the blog of a Philadelphia birth doula.
"Are you writing a birth plan?"
This is a question I ask every client. A birth plan is an important tool for birthing families, allowing them an easy method of conveying their wishes to their care team. "Why do I need a birth plan?" you may be wondering. "I can just tell people what I want, or don't want!" That's true, of course - you absolutely can! That said, a birth plan is more than just a list of things you want or don't want while you're birthing. It's an opportunity to explore the options you may have for your birth, as well as decisions you may need to make about your care. The following 5 tips are suggestions, based on my experiences as a doula, that will help you craft a rockin' birth plan.
This is your chance to let people know who you are. A brief statement that identifies you, your partner, and any other support people with you (such as your doula), as well as briefly stating your primary hope for your birth, is a great beginning. If you are using a particular birthing method that has specific language associated with it (such as Hypnobabies), your introductory statement is a great place to mention that, as well as anything that makes your birth special or unique. Are you planning a natural birth? VBAC? Expecting twins? Let people know!
The best birth plans are short, and to the point.
I encourage my clients to come up with a list of 3-5 bullet points to build their birth plan around. Spend some time considering what your ideal birth experience looks like. What are the things that feel most important to you? This looks a little different for everyone, so spend some time thinking about it. Your 3-5 bullet points are going to be the things that you're willing to fight for, versus things that would be nice, but that you aren't heavily invested in. Definitely ask you doula for feedback.
The language we use is important.
Once you have your 3-5 bullet points, it's time to evaluate the language you're using. Do you see a lot of negative statements? The words we use are so important, and that's especially true when writing your birth preferences! Instead of focusing on what you DON'T want, focus on what you DO want.
For example, "I don't want to be in bed unless I have to be" becomes, "I prefer to be free to move and change position, in whatever way feels most comfortable." Instead of, "I don't want any unnecessary interventions", you might say, "Please take time to explain any recommended interventions, so I understand, and am able to make an informed decision about my care." Positive language has a powerful impact, not only for the birthing person, but in how your birth plan is perceived by your care provider.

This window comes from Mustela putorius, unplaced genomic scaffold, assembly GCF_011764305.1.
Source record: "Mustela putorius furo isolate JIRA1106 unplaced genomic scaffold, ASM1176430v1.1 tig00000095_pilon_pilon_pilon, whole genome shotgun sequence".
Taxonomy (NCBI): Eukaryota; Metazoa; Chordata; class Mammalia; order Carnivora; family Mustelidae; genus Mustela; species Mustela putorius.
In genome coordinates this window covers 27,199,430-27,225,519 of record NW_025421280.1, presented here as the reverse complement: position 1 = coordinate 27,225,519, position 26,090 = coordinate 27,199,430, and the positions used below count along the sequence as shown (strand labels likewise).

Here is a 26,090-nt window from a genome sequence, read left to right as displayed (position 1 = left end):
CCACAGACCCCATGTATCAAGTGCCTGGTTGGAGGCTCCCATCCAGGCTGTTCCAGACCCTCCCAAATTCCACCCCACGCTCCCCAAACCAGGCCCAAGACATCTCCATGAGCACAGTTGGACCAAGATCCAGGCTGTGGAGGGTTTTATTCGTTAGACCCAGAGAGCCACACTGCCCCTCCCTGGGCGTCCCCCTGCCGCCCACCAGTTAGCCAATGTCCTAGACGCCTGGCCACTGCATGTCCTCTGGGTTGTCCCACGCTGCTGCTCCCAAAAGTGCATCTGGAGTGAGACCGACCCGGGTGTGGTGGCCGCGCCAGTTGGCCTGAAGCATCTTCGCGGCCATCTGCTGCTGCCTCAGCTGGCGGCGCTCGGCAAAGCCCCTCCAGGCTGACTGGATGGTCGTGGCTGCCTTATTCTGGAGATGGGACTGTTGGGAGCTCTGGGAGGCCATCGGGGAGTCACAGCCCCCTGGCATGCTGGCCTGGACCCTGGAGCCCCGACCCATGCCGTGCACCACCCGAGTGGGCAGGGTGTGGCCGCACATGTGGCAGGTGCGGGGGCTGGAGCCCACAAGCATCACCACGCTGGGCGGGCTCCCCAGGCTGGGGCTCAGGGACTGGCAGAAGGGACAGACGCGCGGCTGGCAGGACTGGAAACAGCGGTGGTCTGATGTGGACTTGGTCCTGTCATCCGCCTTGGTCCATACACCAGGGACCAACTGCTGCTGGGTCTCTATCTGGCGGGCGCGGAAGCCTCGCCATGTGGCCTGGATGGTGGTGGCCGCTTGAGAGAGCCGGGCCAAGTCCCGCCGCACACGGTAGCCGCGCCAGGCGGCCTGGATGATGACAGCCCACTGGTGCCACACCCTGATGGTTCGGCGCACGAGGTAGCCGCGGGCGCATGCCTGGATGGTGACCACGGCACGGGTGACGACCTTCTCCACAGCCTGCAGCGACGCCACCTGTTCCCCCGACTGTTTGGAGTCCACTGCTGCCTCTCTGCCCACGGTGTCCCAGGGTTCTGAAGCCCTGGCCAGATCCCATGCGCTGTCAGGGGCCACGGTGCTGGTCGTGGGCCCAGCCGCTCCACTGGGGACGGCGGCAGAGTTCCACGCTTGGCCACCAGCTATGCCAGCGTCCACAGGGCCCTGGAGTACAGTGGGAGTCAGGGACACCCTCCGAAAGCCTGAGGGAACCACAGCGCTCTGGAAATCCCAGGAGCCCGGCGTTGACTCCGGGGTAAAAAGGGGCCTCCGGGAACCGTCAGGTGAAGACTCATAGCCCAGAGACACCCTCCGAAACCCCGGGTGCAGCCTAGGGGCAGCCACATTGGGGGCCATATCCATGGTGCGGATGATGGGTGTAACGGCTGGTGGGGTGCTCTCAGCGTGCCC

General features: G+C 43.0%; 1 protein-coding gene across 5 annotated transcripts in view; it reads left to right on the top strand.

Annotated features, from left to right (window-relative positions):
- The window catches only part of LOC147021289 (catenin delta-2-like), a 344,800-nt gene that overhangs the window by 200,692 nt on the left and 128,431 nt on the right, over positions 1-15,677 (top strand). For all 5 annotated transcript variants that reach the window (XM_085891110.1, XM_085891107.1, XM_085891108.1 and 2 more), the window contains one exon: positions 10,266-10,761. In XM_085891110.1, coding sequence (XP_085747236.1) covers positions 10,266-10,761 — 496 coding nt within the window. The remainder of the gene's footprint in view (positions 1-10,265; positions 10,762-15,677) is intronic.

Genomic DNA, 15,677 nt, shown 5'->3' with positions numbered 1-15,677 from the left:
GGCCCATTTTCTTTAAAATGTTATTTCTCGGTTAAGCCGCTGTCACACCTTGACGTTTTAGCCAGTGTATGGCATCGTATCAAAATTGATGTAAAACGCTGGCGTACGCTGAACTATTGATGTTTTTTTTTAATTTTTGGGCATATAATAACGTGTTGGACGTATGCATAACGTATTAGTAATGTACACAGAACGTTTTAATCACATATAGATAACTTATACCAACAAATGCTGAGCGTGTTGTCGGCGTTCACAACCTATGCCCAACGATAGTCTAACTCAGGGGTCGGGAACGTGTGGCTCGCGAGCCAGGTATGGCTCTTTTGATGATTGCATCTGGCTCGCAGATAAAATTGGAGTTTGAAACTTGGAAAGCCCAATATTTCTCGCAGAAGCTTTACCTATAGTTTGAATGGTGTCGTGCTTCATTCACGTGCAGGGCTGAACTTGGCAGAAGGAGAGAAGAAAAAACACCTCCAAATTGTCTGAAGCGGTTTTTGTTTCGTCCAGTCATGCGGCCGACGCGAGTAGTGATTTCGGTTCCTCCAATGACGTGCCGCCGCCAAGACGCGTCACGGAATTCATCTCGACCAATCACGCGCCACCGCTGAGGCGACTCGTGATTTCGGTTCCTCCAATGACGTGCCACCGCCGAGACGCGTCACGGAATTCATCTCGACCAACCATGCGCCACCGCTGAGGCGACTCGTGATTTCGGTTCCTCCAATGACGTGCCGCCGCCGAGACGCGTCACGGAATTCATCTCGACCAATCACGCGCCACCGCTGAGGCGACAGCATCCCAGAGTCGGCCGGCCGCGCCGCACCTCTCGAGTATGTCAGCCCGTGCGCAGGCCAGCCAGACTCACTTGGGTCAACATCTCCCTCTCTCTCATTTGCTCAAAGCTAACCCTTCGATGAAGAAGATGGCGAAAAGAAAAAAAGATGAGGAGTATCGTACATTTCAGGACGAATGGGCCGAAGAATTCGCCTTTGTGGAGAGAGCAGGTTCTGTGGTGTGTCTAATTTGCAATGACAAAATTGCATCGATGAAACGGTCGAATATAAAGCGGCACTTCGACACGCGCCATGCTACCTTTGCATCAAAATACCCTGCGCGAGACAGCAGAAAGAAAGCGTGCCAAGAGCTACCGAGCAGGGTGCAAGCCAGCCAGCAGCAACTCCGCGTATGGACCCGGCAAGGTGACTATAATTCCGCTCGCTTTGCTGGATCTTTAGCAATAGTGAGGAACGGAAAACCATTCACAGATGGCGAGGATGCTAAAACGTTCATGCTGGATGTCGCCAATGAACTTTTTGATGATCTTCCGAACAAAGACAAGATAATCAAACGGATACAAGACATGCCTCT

Limit your birth plan to things that impact your medical care.
Many birth plan templates available online contain items such as, "I would like to have music of my choice played", "I prefer dim lighting", and "I would like to wear my own clothes." Those are important things for you to know, and it's important for your support people to be aware of your comfort preferences, but they aren't necessarily things your care provider needs to be aware of. In most cases (clothing being the possible exception), environmental comfort choices don't impact your medical care, and adding those items to your birth plan makes it needlessly cluttered. If you prefer dim lighting? Turn the lights off. Want music? Turn some music on! Easy peasy! Many of my clients choose to make a second "comfort plan" that is just for me, with all those little extra details which will impact their overall experience, so I can help them create the environment that supports their vision for their birth.
Once you have your list of birth preferences put together, share them. Email it to your doula. Make copies for your birth bag. Give one to your care provider. Do they seem supportive? Indifferent? Antagonistic? Have a conversation with them about it. If there are specific items they don't feel they can support, find out why. You don't want to wait until you are in your birthing time to discover your care provider or chosen birth place can't or won't support your birth plan.
Need help crafting a birth plan, but not ready to hire a doula? Ordinary Miracles offers birth plan coaching services! Email OrdinaryMiraclesDoula@gmail.com (subject - birth plan coach) for more information!
Professional birth and postpartum doula, breastfeeding support and childbirth classes in Philadelphia, Delaware County (Delco) and the Main Line, including: Bala Cynwyd, Bryn Mawr, Center City, Fishtown, East Falls, Germantown, Havertown, Lansdowne, Media, Mt. Airy, Northern Liberties, Ridley Park, South Philly, Springfield, Swarthmore and the surrounding areas.